Our first attachments are to our caregivers. This is a unique form of love, with need and safety and deep power differentials, that will impact us our entire life. It is also one of the first relationships were we begin to “practice” with a child’s mind the idea of romance, and its connection to love. Children learn by playing, enacting scenarios and seeing how it feels. This can be empowering even though the play is “not real” as the child imagines that they could handle themselves in that scenario.

 

It is very common for children around age 4 to 6 to develop crushes on adults in their life, more commonly a parent. This can be an icky and awkward phase for the parent who is the focus of their attention since it feels very inappropriate. Children in this stage may profess their love, get jealous of the parent’s partner, ask for extra attention, and even try to kiss the parent the way they saw in cartoons. For the child’s development though it is entirely appropriate to imagine and pretend and to get information from adult’s responses. It makes sense for a child to try these new possibilities out with someone they love, look up to and feel safe with, so they are actually making a good choice in play partner. It is helpful if adults are calm and kind about this phase (remember it will pass soon enough). Gently saying something like, “I love you too, so much. You are my beautiful little boy. But romantic love, when people get married or kiss passionately or XYZ, happens between two people who are close in age. So I will be with an adult, like me. And you will eventually find someone your age to be with. And you and I get to love each other as mommy and son and that is a really special love”.

 

What can happen, in large part because most adults have a healthy internal taboo against sex with children, is that adults overreact to a child’s natural style of learning – experimentation and play practice. Children may get shamed or unintentionally scared by an adult’s negative reaction. It is important to set firm boundaries as the adult about how you do and don’t want to be touched and also about the limits of your relationship (as true with children as with other adults, right?). There is no need to scold or punish a child for having their version of a crush, in fact this could cause them to feel uncomfortable or to doubt those feelings when they arise later in life. There is also no need to encourage the feelings and adults should be careful that they are not using the child’s affection to manipulate the child’s behavior or to create triangles or alliances in the family. Just remember that the child is trying on adult roles, not having adult feelings.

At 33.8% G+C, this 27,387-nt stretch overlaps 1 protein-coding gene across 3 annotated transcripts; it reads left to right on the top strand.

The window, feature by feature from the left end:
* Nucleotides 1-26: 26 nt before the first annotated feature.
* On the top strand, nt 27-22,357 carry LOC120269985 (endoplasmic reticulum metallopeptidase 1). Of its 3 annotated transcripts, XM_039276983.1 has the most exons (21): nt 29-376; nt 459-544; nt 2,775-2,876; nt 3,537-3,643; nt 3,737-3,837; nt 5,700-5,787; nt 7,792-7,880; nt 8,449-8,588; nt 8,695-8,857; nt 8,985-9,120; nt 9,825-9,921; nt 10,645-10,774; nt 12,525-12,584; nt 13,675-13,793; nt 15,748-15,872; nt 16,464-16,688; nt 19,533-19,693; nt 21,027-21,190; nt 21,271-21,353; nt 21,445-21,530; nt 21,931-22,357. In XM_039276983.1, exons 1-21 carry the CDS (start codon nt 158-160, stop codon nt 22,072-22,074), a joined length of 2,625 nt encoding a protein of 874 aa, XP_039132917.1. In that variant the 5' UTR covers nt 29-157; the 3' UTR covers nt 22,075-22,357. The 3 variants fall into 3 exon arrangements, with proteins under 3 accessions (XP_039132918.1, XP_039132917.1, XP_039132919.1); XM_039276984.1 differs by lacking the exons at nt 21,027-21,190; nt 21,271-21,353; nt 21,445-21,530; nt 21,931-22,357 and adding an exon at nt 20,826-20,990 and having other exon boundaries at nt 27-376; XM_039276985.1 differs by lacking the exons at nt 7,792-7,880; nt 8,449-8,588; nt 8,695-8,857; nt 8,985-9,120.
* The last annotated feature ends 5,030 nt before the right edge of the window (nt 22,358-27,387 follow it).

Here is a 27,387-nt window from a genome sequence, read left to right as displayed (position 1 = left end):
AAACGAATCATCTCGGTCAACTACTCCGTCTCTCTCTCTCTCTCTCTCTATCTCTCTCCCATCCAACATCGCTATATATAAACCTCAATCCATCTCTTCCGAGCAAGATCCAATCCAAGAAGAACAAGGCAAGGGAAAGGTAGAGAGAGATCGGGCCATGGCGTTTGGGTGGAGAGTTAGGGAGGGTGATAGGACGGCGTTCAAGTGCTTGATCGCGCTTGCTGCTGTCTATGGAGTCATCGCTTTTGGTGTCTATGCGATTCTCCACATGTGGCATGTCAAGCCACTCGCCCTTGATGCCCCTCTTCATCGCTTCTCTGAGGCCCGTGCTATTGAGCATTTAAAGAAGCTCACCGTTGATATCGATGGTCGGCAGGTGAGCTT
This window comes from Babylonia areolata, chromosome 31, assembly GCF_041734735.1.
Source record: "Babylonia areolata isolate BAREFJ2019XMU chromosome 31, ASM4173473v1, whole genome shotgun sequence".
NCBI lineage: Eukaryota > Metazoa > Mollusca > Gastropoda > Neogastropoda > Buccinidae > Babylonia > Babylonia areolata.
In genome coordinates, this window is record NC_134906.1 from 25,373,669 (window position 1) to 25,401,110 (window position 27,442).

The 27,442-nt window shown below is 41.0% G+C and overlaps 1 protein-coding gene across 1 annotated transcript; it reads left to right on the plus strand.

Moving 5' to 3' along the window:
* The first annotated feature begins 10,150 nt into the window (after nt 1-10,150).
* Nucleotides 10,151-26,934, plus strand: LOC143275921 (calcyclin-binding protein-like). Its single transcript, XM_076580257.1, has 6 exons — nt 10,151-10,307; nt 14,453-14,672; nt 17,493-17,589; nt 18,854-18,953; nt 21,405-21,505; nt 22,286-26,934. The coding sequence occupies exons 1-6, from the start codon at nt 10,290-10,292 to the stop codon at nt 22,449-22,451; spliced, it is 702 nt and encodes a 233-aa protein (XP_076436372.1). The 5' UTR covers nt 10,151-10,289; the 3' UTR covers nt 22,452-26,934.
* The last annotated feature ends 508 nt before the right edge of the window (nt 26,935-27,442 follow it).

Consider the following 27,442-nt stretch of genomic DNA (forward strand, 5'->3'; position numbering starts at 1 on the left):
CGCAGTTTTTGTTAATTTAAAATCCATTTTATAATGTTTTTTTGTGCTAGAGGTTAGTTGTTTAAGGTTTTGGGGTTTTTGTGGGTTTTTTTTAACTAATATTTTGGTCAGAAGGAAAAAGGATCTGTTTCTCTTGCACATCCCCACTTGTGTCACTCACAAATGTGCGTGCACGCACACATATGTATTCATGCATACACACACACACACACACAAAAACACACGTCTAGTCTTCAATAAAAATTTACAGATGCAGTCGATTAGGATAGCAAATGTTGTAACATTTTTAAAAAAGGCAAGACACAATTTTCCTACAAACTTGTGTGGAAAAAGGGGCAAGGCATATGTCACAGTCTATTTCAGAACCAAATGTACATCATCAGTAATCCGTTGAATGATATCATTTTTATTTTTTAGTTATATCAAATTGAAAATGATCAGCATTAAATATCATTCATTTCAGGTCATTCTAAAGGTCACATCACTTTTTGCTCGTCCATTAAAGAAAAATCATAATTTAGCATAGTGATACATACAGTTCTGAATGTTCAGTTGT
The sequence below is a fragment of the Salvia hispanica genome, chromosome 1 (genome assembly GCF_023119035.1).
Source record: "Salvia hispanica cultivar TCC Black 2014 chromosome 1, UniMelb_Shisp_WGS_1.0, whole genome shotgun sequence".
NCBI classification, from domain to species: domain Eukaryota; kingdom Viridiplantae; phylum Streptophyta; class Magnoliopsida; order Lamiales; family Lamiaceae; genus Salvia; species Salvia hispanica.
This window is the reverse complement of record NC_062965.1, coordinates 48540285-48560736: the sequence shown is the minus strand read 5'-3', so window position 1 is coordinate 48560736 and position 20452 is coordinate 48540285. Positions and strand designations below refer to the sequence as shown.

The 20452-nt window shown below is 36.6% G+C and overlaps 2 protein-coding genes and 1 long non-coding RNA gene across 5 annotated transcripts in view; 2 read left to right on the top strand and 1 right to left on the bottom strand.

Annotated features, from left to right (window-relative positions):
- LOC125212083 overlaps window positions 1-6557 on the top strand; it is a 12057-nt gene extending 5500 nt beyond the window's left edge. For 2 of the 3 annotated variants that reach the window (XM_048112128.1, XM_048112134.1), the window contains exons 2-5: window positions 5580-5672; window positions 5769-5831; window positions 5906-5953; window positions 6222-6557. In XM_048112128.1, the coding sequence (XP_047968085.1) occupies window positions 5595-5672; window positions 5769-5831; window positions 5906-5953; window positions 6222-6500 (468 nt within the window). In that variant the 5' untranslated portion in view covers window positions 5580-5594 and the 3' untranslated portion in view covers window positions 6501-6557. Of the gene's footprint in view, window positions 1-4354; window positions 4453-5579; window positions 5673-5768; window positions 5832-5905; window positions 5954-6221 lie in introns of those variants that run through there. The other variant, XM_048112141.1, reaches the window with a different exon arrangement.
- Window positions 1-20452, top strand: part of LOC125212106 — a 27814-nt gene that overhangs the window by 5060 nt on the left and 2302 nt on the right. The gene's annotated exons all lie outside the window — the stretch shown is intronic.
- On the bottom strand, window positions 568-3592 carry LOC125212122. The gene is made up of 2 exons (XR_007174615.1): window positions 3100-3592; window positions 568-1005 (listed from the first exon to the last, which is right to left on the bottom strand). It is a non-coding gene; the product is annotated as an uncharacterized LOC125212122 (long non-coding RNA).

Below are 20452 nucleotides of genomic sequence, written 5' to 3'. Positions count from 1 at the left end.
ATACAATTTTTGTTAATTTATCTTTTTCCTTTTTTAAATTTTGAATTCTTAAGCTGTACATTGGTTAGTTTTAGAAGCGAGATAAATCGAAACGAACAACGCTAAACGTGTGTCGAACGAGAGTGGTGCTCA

This is the same age that many kids will play house, acting out family dynamics, patterns, and habits in ways that can be dismaying or adorable to those being mimicked. Adults are role models, even when we are not aware of it, and children look to us for guidance on how to do this thing called life. They are taught early on, in fairytales and stories, TV shows, and magazine covers in the checkout line, that romantic love is something to be desired. One of the crucial things they seek to learn from us is how to love and be loved. Let’s strive to show them love can be kind, understanding, and unconditional but also with clear boundaries. Not a bad thing to  remind ourselves of too.

 

Sexual Independence

 

  Declaring Sexual Independence

 

 

We hold these truths to be self-evident, that all people are created equal, that they are endowed by their Creator with certain unalienable rights, that among these are life, liberty and the pursuit of happiness – including sexual liberty and happiness.

To be truly sexually independent we…

 

*Must have available to us accurate information about sexuality, sexual options, and our bodies

 

*Must be free from employers, politicians, or other people in power denying us the right or ability to decide what to do about our own sexual health

 

*Should be able to present ourselves, regardless of gender identity, which genitals we have, sexual orientation, age, or other characteristic, in a way that feels genuine and true to us, without fears of discrimination or harassment

 

* Should be able to talk to professionals who are non-biased and sex-positive and who will support us in making decisions for ourselves

 

*Should be able to explore our unique paths to sexual pleasure and desire

 

*Will value our sexual relationship with our self and feel free to give it time and attention 

 

*Need to advocate for and expect privacy and protection in our sexual lives, with an understanding that our sexual history or images of us should not be shared without our consent

 

*Deserve sexual relationships that are free from coercion, bullying, or shaming

 

*Have the freedom to create relationship structures and agreements that are right for us and our partners

 

*Address openly the inevitable changes in our self, our body, our relationships, and our sexual needs and desires

 

*Approach sexuality with joy and creativity knowing that there are unlimited ways to play and connect

 

*Will respect other people vigilantly and allow them to make choices that are right for them

 

*Must work to understand ourselves so we can communicate clearly with other people and take responsibility for our own choices